Words like ethnic cleansing, rape camps and mass extermination are synonymous with the brutal disintegration of the Former Yugoslavia. But let’s start reporting the truth behind this war; that nobody was without blame and all side committed atrocities. All sides willfully participated in what can only be described as a pogrom of religious intolerance and nationalistic pride; wounds left over for centuries in a land that has been a melting pot of the Balkans.

In fact genetically the Bosniaks are primarily Croatian and Serbian (or mixed) people who converted to Islam under the Ottoman Empire’s 500 year oppressive yoke. This conversion was both voluntary and forced. A tax in blood, the Janissaries was enforced in this region like most areas of the Ottoman empire and many of today’s Bosniaks can claim lineage back to those young taken form their families and raised as Turks then sent back to oppress their own people none the wiser.

This war has a history longer than anything most Americans can truly fathom; how can we when we have only existed as a nation for 238 years. Our isolation form the world’s conflicts insulated and creates a sense of ignorance as to what these type of historic hatreds breed. Before we were American we were British – and we all know the extent to the imperialism of the old British Empire. America’s ancestors were in fact normally those people pushing their way into the lands of other people. So here I am trying to get my fellow Americans to understand something that they have no basis of comparison to.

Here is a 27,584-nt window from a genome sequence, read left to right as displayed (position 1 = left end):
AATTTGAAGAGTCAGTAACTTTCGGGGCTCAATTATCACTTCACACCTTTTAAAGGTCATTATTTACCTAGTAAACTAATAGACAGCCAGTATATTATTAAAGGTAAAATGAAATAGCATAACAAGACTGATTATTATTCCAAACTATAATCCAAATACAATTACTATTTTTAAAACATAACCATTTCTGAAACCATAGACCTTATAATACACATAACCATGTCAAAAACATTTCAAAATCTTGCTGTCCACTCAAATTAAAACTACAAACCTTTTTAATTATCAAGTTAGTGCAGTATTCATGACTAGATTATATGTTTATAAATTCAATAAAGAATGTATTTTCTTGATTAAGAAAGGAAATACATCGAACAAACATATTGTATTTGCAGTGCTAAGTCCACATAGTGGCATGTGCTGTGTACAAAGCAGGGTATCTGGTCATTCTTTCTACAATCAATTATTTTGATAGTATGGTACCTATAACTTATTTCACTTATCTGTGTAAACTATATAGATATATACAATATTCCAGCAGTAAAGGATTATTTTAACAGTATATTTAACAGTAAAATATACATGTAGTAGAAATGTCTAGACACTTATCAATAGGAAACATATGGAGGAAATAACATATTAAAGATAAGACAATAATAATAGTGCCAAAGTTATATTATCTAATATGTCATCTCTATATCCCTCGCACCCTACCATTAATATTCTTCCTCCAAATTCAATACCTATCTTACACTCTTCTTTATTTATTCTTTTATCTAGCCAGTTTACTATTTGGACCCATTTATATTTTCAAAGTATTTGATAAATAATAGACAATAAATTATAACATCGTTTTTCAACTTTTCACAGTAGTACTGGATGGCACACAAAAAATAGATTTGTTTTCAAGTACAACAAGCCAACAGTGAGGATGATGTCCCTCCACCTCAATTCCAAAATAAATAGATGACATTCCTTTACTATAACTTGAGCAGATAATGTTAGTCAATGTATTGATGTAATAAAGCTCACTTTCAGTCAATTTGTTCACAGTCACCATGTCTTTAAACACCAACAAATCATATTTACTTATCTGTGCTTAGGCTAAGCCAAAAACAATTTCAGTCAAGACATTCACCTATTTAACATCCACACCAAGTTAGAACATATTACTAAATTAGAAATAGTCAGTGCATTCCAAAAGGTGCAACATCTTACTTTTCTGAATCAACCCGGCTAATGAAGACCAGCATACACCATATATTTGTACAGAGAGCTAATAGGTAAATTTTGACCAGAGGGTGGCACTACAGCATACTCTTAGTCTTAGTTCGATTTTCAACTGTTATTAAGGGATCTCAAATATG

Serbs (of which I am descended) most definitely killed, raped, exterminated multiple generations in one fell swoop. But so did the Croatian populations as did the Bosniaks. Croatia reinstituted it’s Nazi state self in reforming the Ustashi in the new Balkan wars (a group so reviled that even the SS were disgusted by their tactics in WWII). The Bosniaks aligned with the Nazi’s as well into the Handschar.

None of this alleviates or justifies the burden of guilt on any one ethnic group. I only put this down so my fellow Americans can look past our media headlines cookie cutter ways of posing one side as good and one side as bad. World events like these are not akin to some 1950’s TV western with clearly defined guys to root for in white and those to boo and hiss at in black. Let’s be educated enlightened individuals. In doing so HOPEFULLY these types of atrocities can be avoided in the future.